Before installing more plugins, it’s essential to consider the size, scope, and needs of a website to ensure optimal performance. Remember that low-performing sites also suffer in terms of SEO. This means that it’s important to be highly selective about which plugins to install.
For example, most WordPress websites can benefit from having a security plugin that prevents cyberattacks, scans for malware, or blocks suspicious users.
However, a specific plugin that provides multiple payment methods won’t be valuable for a blog the same way it is beneficial for an eCommerce site.
A great way to avoid unnecessary plugins is to research the best plugins that are recommended for specific website types. Input your site type or niche, such as “eCommerce”, into the WordPress plugin search bar to get recommendations.
Test Before Installing
Many WordPress plugins offer demo versions to try before installing them on the website. Unless you’ve determined that a free plugin is credible and functional, we recommend that you don’t immediately install plugins on a live site.
Doing this can be inconvenient for both you and your site’s visitors, especially if the new plugin alters page speed and performance.
On WordPress, testing new plugins can be done in a staging environment. It lets you simulate any updates or new features before implementing them on a live website. That way, you won’t have to worry about site crashes, performance lags, or compatibility issues.
Prioritize Multifunctional Plugins
A great way to reduce the risks associated with having too many specific plugins is to install plugins that are multifunctional.
For example, opt for a single plugin that provides both contact forms and marketing analytics, such as HubSpot, instead of installing two separate ones.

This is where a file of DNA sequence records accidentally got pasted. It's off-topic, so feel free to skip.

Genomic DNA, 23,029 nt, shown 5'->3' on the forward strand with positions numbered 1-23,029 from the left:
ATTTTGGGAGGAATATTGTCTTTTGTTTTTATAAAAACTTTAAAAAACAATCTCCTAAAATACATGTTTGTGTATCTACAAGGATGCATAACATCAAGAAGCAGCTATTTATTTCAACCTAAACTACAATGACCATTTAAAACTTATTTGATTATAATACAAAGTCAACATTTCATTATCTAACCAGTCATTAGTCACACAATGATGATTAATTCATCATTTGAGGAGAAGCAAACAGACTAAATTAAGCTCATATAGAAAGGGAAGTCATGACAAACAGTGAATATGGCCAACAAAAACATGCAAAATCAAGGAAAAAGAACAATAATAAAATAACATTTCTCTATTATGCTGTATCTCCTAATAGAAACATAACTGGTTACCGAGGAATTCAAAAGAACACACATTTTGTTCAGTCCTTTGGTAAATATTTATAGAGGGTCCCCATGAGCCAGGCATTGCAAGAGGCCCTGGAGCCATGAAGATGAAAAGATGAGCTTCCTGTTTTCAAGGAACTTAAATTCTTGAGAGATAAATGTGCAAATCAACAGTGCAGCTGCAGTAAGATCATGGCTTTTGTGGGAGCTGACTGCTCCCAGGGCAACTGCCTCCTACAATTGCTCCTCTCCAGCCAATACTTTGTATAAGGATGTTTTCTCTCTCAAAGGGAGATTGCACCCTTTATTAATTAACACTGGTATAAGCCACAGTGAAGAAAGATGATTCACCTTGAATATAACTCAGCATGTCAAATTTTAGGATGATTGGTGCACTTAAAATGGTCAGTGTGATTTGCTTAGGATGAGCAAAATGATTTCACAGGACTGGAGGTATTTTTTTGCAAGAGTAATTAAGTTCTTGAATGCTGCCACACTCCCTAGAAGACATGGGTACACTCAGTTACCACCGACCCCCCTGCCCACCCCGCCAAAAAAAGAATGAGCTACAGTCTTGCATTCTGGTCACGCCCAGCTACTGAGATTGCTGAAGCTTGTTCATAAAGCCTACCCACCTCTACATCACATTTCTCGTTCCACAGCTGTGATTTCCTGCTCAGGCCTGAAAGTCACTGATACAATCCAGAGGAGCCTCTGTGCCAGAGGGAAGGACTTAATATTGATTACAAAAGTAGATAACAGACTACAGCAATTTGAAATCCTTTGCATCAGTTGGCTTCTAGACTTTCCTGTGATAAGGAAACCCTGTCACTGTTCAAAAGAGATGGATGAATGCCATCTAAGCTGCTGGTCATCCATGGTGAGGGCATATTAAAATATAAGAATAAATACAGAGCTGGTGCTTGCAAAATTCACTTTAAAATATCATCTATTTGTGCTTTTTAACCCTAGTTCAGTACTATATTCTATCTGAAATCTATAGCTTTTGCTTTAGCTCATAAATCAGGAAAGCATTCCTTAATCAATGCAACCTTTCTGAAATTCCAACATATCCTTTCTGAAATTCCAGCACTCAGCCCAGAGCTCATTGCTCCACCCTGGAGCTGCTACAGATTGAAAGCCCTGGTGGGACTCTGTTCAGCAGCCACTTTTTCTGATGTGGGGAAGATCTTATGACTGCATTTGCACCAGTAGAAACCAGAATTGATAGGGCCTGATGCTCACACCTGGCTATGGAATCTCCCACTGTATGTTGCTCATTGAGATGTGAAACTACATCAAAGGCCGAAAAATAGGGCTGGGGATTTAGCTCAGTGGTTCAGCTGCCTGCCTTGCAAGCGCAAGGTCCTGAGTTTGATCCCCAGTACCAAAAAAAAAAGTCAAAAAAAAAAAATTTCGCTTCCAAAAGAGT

Or, install an affiliate marketing plugin to help you manage affiliate marketing campaigns, monitor, and scan them for broken links.
Having fewer plugins reduces the risks of incompatibility, website errors, and security issues.
How to Prevent Plugin Issues
Aside from following the best practices for choosing the right plugins, there are other steps you can take to make sure that existing plugins don’t cause issues on your WordPress website.
Use Reliable Hosting
Arguably the most critical step to ensure that a WordPress website isn’t vulnerable to plugin issues is to choose a secure web host.
Your web hosting provider plays a significant role in the security and performance of the site. 41% of WordPress websites were hacked because of security flaws in their hosting accounts.
Therefore, it’s essential to ensure security precautions don’t go to waste by using an unsafe web host.
Here are a few factors to consider when searching for the right hosting provider for your WordPress site:
- Regular updates. Reliable hosting providers periodically update their server software and hardware to protect users against cyberattacks and other issues.
- Great security features. These include automatic backups and transparent server security fixes.
- 24-hour support. Responsive customer service is essential, especially if your website experiences unexpected lags or data breaches due to a bad plugin.
- High website uptime. This refers to the availability of web hosting services without loss of service for a designated period. Aim for a web host with an uptime of 99% or more.
- Types of available hosting plans. Make sure that the provider offers hosting plans compatible with your technical knowledge and site’s needs.
- Value for money. Consider factors such as free SSL certificates, domain names, email accounts, and bandwidth when deciding whether a WordPress hosting plan offers the best value for money. If a web hosting provider offers a money-back guarantee, even better.
Optimize Your Database
The more a website grows, the more content, database queries, and HTTP requests it accumulates. To make sure the website is optimized, it’s essential to conduct regular MySQL database cleanups.
Important! Before performing database optimization, make sure that you first have access to the site’s phpMyAdmin.